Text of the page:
|Title:||United States top 20 pharmaceutical companies ranked by sales for 2010 and 2011|
|Source:||Medical Marketing & Media|
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Top XX Pharmaceutical Companies by US Sales 'XX
Rank Company 2011 Total (Billions) 2010 Total (Billions) X Pfizer $XX.X $XX.X X AstraZeneca $XX.X $XX.X X Merck & Co. $XX.X $XX.X X Novartis $XX.X SXX.X X Teva $XX.X SXX.X X Eli Lilly & Co. $XX.X $XX X X Roche $XX.X $XX.X X GlaxoSmithKline $XX.X $XX.X X Amgen $XX.X $XX.X XX Johnson & Johnson $XX.X $XX.X XX Sanofi $XX.X $XX.X XX Abbott $XX.X $XX.X XXX Bristol-Myer Squibb $XX.X $X.X XX Boehringer Ingelheim $X.X $X.X XX Takeda $X.X $X.X XX Mylan $X.X SX.X XX GileacL Sciences $X.X $X.X XX Novo Nordisk $X.X $X.X XX Otsuka SX.X $X.X XX Forest Laboratories $X.X $X.X Total others $XX.X $XX.X Total market $XXX.X $XXX.X
Xnce bloated and winded, the drug industry has made strides at shaping up its US operations, shedding excess pounds and taking steps to shore up long-term health. That's a start. Getting back into real shape will take a package of exercises that build muscle in more ways than one, analysts say.
Industry had a positive 2011, with spending on branded products in the US up by X.X% in actual dollars to $XXX billion from $XXX billion, according to IMS Health. It bettered 2010, when spending on protected medicines shrunk X.X% to $XXX billion, and it helped boost overall drug outlay by X.X% to $XXX billion for the year.
New product launches, many of them for innovative medicines and indications to treat rare diseases, helped fuel the increase. But patent losses continue to bite. The glut of expiries is set to reduce global brand revenues by $XXX billion through 2015.
Those losses will be felt the most this year and next, predicts Michael Kleinrock, director of research development for the IMS Institute.
"Brand growth will be historically low:' in the X-X % range.
Perhaps the most important trend to watch in terms of the industry's comeback lies in new drug pipelines. These may he slowly improving, yet no company has more upcoming launches than expiries, Sanford Bernstein analyst Tim Anderson tells MM&M: "GlaxoSmithKline starts to get into positive territory because their patent expiries lapse. Pfizer--any drug that they launch, or that launched, [when] netted against expiry is a flat line." Even Bristol-Myers Squibb--widely hailed as the most productive biopharma company winds up being a flat-liner.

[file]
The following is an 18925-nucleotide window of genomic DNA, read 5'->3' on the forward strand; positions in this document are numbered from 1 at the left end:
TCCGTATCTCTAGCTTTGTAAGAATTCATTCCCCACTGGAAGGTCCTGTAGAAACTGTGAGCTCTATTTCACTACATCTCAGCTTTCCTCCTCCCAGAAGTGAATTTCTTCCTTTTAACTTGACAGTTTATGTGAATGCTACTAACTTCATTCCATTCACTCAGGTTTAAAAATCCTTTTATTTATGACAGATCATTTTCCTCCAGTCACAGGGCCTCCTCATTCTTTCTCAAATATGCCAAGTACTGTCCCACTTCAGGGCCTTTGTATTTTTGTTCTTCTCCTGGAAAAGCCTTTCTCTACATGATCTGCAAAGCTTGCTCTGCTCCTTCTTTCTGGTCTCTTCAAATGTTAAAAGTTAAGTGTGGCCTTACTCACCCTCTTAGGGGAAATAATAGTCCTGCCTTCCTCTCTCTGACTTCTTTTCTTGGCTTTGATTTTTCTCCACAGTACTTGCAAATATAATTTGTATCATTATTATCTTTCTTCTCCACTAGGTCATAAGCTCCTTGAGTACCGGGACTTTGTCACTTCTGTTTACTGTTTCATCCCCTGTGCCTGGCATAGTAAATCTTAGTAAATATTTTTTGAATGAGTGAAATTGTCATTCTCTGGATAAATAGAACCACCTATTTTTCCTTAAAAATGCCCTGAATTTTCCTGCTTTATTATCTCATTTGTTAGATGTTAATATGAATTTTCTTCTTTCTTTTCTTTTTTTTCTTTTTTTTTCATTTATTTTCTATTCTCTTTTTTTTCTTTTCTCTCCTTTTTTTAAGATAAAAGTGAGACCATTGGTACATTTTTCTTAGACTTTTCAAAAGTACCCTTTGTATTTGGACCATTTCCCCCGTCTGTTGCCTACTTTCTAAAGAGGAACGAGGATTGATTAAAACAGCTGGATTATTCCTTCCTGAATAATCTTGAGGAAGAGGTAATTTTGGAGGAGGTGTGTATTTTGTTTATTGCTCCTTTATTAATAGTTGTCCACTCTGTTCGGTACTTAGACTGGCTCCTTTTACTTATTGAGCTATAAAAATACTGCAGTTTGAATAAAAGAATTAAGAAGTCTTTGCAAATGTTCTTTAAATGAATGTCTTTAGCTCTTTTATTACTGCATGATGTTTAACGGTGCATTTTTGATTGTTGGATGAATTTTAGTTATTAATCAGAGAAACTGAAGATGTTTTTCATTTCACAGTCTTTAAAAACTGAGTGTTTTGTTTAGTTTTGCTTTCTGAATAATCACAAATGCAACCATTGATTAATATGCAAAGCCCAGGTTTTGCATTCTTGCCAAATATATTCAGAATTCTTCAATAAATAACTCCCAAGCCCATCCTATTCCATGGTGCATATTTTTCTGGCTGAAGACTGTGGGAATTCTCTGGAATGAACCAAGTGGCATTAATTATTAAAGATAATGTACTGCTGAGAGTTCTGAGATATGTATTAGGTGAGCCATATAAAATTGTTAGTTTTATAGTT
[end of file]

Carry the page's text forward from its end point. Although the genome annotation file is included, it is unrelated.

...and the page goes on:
In the following profiles of the top XX companies as ranked by 2011 US sales, you can judge the performance for yourself. In addition to revenues, US and global; top brands and their US sales (courtesy of IMS); and promotional spend (as per Cegedim Strategic Data; ranking encompasses US sales top XX vs. ranking on pp. XX-XX based purely on promo spend), we include a list of each firm's planned launches--late-stage compounds that analysts believe stand a strong chance of making it to the US market--and upcoming patent expirations.
THE TOP XX
Boehringer Ingelheirn XX
Bristol-Myers Squibb XX
Eli Lilly XX
Forest Laboratortes XX
Gilead Sciences XX
Johnson & Johnson XX
Novo Nordisk XX
Otsuka America XX
Pfizer's oral RA drug tofacitinib and Eliquis (apixaban), the bloodthinning drug Pfizer is co-developing with BMS, are the high-profile agents coming due in 2012.There will also be pivotal data sets this year, the most dramatic being in Alzheimer's disease, although the category lacks a launchable drug in 2012.
"If these Alzheimer's drugs work [Lilly's solanezumab and J&J/ Pfizer's bapineuzumab]," says Anderson,"they would put the industry back on the map, but scientists put the odds at less than XX%. These drugs could help resurrect the image of the industry."
Putting money into R & D
Among other steps companies are taking to get hack into shape, most plowed more money into R&D last year, despite the fact that it's hard to scale innovation. Our company profiles rank firms on their actual R&D spend, indicating the change vs. 2010, and calculate spend as a percentage of revenue.
Pfizer, for one, did not follow the pack in this department. "Pfizer could theoretically spend less and get the same output, which is why they are ratcheting down their R & D spend," says Anderson.
Profiles also show what's emerging from pipelines, as does the approvals table on page XX. Drilling down into last year's newbies, Healogix CEO Harris Kaplan notes that only XX% of 2011 approvals were for drugs with new mechanisms of action vs. almost XX% in 2002. And orphan drug approvals--which were up last year--aren't a replacement for better chronic therapy treatment.
"While orphan drugs with their associated high prices are helping to fill the gap caused by generic expirations," says Kaplan, "they do not substitute for an ongoing patient and industry need for new advances in large, chronic disease categories where there is still significant unmet need such as hypertension, depression, GI disorders, etc."
Industry can pat itself on the back for a productive 2011 both in terms of drugs approved (XX, vs. XX in 2010) and the therapeutic advances they represent, but one year is not a trend, cautions Wayne Pines, a former FDA associate commissioner who is now president, regulatory services and healthcare for APCO Worldwide.